Chickens might be called ‘flightless birds,’ but you would be pretty surprised if you ever catch your bird facing a predator or in the mood to explore.
Naturally, you will come across many chickens in the flock that will stand stock still in the face of danger, utterly terrified, but you will even encounter the rare few that aren’t hindered by fences.
In short, if you’re wondering how high your fence should be, wonder no more.
Let’s delve deep into the subject of optimal fence height and runaway chickens.
Before we get into details
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Can A Chicken Get Over a 4 Foot Fence?
Yes, a chicken can get over a 4-foot fence; even the heavy-built chickens known for their fundamental inability to make very swift moves or high leaps, such as the Orpingtons and Silkies, will skirt over a 4-foot fence with great ease.
But, most other breeds of chicken, such as Bantams and Araucanas, will be using the 4-foot fence as a fitness challenge to go over every day or whenever the urge takes them to visit the other side.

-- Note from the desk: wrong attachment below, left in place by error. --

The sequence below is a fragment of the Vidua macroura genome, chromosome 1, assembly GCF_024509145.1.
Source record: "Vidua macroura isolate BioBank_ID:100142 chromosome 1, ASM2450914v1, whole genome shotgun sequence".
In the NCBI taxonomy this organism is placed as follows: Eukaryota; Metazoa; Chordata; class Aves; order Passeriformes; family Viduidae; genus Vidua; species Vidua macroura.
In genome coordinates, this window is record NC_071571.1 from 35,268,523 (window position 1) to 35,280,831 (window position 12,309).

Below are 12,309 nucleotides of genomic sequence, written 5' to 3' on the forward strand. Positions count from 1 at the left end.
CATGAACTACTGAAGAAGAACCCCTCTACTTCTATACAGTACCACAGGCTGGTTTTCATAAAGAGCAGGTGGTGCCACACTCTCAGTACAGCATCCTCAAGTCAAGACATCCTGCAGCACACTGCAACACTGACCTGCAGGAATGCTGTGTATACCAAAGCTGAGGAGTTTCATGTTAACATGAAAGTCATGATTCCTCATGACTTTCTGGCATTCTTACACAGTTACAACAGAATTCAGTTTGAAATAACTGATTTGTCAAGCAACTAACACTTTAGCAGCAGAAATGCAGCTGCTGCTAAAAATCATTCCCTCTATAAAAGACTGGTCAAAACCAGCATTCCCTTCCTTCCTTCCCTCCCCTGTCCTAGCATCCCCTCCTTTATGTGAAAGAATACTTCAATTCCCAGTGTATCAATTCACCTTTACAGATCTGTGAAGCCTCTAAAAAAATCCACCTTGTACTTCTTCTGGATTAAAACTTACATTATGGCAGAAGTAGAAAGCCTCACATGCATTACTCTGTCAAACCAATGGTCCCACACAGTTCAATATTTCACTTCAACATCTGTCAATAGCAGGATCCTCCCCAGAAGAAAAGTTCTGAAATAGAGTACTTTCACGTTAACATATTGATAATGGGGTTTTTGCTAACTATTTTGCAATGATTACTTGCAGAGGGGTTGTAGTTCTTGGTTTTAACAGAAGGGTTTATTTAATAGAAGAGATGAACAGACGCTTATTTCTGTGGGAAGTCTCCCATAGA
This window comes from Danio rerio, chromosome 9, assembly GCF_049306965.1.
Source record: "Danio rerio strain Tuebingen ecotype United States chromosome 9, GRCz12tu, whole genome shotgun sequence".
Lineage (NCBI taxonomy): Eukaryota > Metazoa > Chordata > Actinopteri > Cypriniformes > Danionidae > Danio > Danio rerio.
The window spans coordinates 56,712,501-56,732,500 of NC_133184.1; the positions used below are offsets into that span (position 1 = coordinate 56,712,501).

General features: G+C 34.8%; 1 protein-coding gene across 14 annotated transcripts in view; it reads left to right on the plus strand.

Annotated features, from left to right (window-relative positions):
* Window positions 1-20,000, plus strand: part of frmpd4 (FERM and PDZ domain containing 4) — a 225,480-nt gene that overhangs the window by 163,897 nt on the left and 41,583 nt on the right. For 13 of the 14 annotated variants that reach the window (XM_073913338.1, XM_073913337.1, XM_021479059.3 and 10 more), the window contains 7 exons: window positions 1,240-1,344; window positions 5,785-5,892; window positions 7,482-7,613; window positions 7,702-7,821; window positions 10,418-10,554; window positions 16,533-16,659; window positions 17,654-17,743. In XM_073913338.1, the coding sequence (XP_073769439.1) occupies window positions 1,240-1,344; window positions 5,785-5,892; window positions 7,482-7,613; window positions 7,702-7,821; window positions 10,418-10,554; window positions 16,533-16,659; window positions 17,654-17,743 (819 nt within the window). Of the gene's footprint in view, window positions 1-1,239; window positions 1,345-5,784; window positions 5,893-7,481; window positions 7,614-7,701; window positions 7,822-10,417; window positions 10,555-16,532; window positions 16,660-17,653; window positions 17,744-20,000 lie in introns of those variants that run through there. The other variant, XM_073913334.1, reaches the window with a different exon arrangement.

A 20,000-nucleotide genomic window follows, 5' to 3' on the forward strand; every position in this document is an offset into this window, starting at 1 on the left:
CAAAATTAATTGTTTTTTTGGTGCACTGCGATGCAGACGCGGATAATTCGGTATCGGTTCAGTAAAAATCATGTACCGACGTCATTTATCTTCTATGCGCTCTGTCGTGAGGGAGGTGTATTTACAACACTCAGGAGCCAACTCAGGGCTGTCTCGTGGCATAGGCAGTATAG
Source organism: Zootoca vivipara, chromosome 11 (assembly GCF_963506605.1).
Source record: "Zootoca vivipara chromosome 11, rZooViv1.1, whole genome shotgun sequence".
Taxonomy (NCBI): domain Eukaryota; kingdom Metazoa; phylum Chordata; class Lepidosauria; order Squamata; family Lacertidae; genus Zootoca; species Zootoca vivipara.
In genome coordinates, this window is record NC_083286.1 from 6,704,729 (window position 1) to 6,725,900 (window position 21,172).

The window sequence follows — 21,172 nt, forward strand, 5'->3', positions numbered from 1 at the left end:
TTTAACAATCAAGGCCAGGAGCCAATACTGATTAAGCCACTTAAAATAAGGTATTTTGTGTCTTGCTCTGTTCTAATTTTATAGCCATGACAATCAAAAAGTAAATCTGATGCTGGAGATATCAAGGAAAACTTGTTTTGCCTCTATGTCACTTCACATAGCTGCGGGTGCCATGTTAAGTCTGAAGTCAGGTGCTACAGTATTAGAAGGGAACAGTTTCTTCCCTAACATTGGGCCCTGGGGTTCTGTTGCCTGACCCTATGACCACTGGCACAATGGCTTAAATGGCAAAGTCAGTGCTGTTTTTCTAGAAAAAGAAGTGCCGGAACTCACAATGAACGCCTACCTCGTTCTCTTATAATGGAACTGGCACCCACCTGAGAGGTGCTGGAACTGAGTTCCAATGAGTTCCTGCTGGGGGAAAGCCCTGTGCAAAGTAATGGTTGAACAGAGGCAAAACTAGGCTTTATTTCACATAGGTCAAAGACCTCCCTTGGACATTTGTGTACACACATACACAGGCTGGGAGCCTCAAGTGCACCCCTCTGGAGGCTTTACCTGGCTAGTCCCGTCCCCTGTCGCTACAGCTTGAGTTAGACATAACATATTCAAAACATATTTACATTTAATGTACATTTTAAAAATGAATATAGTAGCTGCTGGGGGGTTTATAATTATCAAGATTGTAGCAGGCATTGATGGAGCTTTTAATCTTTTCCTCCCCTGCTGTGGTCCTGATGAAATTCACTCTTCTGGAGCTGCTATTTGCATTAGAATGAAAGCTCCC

Now, you must understand that the very purpose of a chicken fence is to protect the chickens, keeping them within the fencing so that they might not get lost, eaten, or hurt.
And the other aim of putting up a fence is to keep the predators out.
But a 4-foot wall is not going to achieve either of those objectives.
Can Chickens Get Over a 6-foot Fence?
Now, a 6-foot fence, unlike a 4-foot fence, presents a sufficient challenge for the overzealous Bantams.
And, as for the Orpingtons and its distant cousins, a 6-foot fence might as well be the Great Wall Of China – there’s no way of leaping over this one.
A 6-foot fence or approximately 1.8 meters will work wonders if it also happens to have electric wires running through them.
You might think that an electric fence will fry all of your birds, but in reality, the charge that runs through the electric fence isn’t enough to kill animals; it just shocks them.
Can A Chicken Fly Over a 7-foot Fence?
It’ll be a rare bird going through a 7-foot fence in a single shot.